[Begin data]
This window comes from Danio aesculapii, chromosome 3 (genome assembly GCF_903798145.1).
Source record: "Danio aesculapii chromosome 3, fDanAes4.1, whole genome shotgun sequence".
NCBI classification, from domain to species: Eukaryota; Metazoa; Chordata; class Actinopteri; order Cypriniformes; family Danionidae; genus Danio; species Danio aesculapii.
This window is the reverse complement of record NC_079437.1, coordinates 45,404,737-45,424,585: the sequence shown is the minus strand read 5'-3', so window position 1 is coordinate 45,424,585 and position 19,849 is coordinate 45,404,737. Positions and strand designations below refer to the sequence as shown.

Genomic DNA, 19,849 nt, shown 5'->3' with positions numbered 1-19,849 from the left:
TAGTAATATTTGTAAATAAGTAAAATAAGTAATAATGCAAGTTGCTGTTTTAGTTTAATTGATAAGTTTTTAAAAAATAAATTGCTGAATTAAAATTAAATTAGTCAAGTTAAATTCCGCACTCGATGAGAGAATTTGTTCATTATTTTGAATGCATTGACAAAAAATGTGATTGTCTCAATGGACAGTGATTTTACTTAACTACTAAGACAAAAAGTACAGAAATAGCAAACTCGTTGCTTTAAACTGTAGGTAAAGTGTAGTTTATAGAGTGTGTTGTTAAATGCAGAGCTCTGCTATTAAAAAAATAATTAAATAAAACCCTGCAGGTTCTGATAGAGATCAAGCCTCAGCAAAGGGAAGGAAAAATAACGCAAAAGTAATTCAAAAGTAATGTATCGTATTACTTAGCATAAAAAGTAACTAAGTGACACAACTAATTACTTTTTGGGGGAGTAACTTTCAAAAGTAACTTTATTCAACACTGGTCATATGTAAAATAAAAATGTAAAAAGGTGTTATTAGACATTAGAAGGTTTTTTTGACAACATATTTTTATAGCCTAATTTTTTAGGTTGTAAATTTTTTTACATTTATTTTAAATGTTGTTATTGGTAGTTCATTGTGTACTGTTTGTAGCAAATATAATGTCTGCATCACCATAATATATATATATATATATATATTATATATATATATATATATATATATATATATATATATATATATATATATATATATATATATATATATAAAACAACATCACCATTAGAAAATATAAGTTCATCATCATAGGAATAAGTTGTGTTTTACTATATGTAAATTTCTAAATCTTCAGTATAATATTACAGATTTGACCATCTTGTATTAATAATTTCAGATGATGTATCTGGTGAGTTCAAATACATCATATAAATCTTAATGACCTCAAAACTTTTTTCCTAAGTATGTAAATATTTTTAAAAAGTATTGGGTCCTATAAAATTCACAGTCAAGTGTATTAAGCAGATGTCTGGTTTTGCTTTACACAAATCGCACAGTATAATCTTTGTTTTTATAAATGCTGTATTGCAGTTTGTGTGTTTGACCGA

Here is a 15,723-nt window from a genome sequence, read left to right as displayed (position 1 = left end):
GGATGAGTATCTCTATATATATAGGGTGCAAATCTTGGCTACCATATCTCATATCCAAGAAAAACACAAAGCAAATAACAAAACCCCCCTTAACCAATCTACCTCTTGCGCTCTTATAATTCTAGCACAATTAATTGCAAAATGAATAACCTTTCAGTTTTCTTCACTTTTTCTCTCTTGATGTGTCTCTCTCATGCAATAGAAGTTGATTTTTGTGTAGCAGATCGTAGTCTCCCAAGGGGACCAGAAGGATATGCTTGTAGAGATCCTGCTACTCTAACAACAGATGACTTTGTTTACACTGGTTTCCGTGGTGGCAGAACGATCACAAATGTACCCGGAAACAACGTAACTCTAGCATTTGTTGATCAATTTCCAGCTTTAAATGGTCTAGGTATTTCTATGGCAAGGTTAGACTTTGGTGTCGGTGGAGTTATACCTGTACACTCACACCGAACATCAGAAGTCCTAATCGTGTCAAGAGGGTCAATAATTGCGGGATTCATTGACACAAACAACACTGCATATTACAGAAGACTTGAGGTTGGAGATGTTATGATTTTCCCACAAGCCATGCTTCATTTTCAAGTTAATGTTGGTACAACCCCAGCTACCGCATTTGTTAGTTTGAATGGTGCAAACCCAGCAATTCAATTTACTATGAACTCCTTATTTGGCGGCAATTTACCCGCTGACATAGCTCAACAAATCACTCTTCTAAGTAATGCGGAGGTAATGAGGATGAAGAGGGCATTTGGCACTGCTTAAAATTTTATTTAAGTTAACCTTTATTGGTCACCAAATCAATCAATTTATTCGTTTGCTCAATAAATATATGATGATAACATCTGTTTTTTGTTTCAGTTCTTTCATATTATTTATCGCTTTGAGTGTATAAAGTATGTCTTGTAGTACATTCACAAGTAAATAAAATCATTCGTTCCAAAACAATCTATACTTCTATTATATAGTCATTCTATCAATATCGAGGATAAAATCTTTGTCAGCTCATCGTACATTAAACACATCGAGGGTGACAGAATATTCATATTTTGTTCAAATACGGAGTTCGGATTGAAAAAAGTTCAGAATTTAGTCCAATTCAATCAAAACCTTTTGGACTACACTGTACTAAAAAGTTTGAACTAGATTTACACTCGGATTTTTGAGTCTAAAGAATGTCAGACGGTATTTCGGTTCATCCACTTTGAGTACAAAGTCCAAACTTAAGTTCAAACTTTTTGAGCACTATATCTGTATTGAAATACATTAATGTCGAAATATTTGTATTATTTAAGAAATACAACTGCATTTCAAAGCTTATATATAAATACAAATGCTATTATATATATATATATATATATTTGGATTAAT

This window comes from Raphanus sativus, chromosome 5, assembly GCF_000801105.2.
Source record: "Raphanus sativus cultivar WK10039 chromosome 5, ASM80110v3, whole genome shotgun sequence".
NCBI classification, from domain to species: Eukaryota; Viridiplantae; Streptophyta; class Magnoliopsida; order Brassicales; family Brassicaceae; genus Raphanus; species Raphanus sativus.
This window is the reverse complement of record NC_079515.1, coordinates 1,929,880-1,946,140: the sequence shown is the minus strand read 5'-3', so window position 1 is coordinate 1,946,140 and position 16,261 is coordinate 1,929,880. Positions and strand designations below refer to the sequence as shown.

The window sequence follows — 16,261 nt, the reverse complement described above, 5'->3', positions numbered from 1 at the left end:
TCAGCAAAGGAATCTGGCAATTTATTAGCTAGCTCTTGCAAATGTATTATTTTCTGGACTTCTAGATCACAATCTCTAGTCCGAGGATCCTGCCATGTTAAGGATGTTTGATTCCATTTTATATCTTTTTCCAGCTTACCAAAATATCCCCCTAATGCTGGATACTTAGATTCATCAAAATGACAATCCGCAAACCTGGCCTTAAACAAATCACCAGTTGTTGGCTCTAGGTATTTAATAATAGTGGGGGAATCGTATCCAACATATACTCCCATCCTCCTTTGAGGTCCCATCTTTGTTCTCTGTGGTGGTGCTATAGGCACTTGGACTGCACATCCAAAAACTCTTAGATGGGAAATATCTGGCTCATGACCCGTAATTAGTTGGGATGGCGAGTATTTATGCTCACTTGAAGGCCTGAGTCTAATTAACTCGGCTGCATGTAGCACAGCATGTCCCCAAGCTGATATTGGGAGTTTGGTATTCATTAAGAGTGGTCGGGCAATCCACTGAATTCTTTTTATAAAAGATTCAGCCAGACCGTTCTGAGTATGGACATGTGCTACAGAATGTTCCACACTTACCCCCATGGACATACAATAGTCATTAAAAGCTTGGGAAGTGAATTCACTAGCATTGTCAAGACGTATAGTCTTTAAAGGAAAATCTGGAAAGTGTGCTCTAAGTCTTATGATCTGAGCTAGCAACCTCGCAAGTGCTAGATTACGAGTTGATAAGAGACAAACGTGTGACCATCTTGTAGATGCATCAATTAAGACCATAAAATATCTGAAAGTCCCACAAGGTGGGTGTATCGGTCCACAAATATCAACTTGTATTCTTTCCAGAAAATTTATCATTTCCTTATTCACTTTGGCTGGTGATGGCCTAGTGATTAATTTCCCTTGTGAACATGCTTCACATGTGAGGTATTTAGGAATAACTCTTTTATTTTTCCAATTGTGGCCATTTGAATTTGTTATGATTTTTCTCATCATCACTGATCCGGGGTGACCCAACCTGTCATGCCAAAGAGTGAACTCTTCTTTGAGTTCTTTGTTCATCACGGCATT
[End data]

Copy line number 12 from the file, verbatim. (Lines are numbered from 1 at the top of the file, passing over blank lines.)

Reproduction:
This window is the reverse complement of record NC_079515.1, coordinates 1,929,880-1,946,140: the sequence shown is the minus strand read 5'-3', so window position 1 is coordinate 1,946,140 and position 16,261 is coordinate 1,929,880. Positions and strand designations below refer to the sequence as shown.